Tea break

A new strain of decadent, Continental-style café is on the up, and it’s a refreshing alternative to formulaic high street café chains, says Hannah Booth

Upmarket, urban caf̩s, patisseries and tea rooms Рeither contemporary British or grandly European in style Рare springing up, with the aim of introducing city dwellers to the pleasures of an afternoon cuppa. And design is at the forefront of this caffeine-fuelled revolution.

Hotels are also getting in on the act. Browns Hotel in London’s Mayfair will open a ‘quintessentially English’ tea room designed by Olga Polizzi in the autumn. And earlier this year the capital’s Waldorf Hilton opened Bar Homage, a tea room that nods ‘to the grand cafés of Europe’.

A new addition will be the Tea Palace, which opens on London’s Westbourne Grove next month with interiors by Stiff and Trevillion, branding by Saturday and a website by Poke. Within its white and purple interiors, it will serve 150 different types of tea and will offer patisseries and sandwiches served on branded, bespoke Wedgwood china.

‘We wanted opulent, decorative interiors,’ says founder Tara Calcraft. ‘They had to have character – no minimalist white walls or beige leather banquettes – but not quaint or eccentric, either,’ she says.

Saturday designed the Tea Palace identity. ‘We didn’t want to create a stuffy British tea room,’ says Saturday director Jens Grede. ‘We wanted something modern, distinguished and trendsetting. Britain is becoming proud of its cuisine again, and it’s only natural tea would make a comeback.’ Saturday created a damask-patterned identity in different tones of purple. ‘It’s a classic logotype, without being too Laura Ashley,’ he says.

For the interiors, Stiff and Trevillion used traditional tea shop doilies to make handmade wallpaper in taupe and cream – a nod to ‘quintessential coastal tearooms’ – and white muslin curtains pay homage to the material that was used as early teabags. Other materials err towards the traditional, including walnut bookcases displaying teas, leather, mother of pearl, silver, linen, suede and limestone.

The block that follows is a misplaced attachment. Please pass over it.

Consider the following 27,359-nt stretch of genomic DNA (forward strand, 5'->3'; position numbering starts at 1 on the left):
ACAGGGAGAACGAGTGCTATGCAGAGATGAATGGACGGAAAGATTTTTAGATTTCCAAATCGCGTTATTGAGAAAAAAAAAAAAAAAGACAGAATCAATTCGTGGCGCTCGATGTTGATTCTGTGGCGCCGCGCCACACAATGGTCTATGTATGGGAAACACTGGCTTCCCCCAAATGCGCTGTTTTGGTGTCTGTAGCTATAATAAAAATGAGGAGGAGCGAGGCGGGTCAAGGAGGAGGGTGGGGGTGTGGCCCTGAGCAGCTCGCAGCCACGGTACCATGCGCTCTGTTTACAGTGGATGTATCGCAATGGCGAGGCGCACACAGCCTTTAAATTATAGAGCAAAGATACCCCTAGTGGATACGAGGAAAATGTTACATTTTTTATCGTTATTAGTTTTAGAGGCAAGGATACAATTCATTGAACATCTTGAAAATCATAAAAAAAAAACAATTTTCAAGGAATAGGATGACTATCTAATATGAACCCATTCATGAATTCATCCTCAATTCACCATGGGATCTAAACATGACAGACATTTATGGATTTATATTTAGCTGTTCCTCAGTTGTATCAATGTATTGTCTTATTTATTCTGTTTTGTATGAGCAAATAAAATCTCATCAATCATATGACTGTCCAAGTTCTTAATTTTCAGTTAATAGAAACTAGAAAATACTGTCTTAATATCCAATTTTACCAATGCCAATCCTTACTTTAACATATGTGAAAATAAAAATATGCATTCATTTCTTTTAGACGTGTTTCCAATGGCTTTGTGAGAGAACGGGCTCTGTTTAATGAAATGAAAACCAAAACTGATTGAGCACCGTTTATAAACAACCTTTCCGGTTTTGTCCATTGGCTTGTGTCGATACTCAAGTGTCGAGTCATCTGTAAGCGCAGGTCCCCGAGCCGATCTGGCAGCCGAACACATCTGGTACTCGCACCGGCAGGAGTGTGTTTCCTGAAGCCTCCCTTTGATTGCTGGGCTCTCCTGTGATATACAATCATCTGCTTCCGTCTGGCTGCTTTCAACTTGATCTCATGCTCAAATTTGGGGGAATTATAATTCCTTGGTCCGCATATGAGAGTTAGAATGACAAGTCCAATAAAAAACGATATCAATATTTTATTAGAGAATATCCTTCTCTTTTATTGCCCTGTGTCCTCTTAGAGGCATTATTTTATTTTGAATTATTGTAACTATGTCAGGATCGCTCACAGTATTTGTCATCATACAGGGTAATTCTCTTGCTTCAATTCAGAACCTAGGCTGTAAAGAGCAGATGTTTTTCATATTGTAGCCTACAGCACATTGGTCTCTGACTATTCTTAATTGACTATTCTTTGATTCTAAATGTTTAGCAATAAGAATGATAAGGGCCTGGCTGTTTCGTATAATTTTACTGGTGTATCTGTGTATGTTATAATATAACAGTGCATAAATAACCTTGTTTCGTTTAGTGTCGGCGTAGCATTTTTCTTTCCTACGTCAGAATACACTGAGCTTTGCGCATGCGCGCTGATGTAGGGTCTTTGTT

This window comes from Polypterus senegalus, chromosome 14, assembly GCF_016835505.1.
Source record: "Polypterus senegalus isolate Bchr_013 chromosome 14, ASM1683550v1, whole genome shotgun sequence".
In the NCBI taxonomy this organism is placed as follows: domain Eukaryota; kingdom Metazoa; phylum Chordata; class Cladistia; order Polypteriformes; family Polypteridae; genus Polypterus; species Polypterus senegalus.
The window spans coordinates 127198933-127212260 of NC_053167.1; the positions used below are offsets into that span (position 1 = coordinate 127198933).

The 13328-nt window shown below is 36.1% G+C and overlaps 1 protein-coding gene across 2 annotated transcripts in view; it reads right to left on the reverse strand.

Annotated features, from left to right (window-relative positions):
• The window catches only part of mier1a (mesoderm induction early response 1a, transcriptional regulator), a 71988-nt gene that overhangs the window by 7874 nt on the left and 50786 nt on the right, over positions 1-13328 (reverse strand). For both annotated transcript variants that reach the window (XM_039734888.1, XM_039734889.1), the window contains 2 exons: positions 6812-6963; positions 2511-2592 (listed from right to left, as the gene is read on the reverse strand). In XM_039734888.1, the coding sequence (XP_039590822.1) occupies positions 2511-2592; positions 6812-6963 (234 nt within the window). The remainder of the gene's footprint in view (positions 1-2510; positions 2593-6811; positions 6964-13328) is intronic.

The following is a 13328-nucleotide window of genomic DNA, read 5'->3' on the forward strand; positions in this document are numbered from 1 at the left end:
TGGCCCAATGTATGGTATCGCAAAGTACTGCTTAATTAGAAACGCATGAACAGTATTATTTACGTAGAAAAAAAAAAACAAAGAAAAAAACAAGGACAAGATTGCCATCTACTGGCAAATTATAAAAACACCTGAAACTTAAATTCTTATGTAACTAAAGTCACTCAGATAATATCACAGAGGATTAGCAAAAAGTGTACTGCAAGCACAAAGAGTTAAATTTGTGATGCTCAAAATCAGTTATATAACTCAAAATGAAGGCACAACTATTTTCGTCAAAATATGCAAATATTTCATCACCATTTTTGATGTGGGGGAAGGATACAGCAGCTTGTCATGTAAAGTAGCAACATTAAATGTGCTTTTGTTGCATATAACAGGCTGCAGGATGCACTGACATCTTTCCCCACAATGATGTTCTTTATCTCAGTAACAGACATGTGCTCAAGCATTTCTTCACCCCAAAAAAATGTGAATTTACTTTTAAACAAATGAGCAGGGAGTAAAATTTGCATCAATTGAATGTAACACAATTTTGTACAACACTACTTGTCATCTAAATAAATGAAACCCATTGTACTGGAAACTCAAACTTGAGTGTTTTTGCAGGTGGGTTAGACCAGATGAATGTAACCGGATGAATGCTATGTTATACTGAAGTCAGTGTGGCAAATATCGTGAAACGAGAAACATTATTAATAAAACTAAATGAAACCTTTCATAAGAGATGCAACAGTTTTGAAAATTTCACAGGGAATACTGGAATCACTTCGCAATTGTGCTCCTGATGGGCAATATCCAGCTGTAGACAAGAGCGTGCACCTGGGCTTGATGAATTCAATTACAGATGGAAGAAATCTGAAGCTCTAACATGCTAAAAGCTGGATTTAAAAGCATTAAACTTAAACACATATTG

Patisserie Valerie, an independent, standalone Soho stalwart since 1926, has opened a handful of cafés in London since 1991, four years after being taken over by an Italian family. But the trickle has turned into a torrent: three sites open this year in the capital, ramping up its retail presence to 11, including a café on Piccadilly this month, a flagship in Spitalfields and a café in Knightsbridge (DW 10 March).

Unusually for a chain, Patisserie Valerie is introducing wildly different interiors to its new branches; all are designed in-house.

The Piccadilly site, for example, which opens at the end of April, aims to attract ‘ladies on a day out to the Royal Academy of Arts’ with white marble, Corinthian columns, Venetian parquetry, bespoke furniture and tall ceilings. The Spitalfields site, in the Richard Rogers-designed Bishops Square, is quite different. It features an all-glass façade, four levels of ceilings and sharp Wassily ‘Kandinsky-esque’ angles.

Elsewhere, Aubaine, a self-styled ‘Parisian boulangerie and patisserie’, opened in Knightsbridge in January, and Belgian stalwart Le Pain Quotidien is expanding its London offering following the success of its first UK café, which opened on Marylebone High Street in February. Two further sites are planned for this year, according to Le Pain Quotidien managing director Philippe Le Roux.

With the interiors and identity designed in-house under the creative direction of its founder Alain Coumont, and graphics implemented by London-based Mind Design, Le Pain Quotidien offers a convivial central communal table, smaller private tables and, crucially, high quality bread. It has 55 sites across Europe and the US, and plans to open ten more this year.

‘Rustic simplicity is common to all our cafés,’ says Le Roux. Simple interiors and packaging reflect simple food, made with fine ingredients.

Like Le Pain Quotidien, Aubaine focuses on quality ingredients – it imports flour and butter from France, and its patisseries and bread are baked on-site. Aubaine founder Hani Nakkash brought in graphic designer Flo Bayley to help develop the Aubaine concept, as well as design graphics and packaging.

‘I created a sketchbook of ideas based around various themes, but the concept of freshly baked bread and patisseries emerged as the strongest,’ says Bayley. ‘So the wrapping paper for the takeaway loaves features various types of bread, presented in a “bread encyclopedia” style.’ To emphasise Aubaine’s Gallic credentials, the logo features a 2CV with a long baguette across the roof, driven by a man wearing a beret.

Bayley echoes Patisserie Valerie managing director Enzo Scalzo’s thoughts on the café/patisserie boom. ‘Consumers are becoming more Continental, and less frugal, in their tastes,’ she says. ‘People are prepared to pay £4.50 for a great piece of cake. People can eat whatever they like, whenever they like – and that adaptability is very attractive.’

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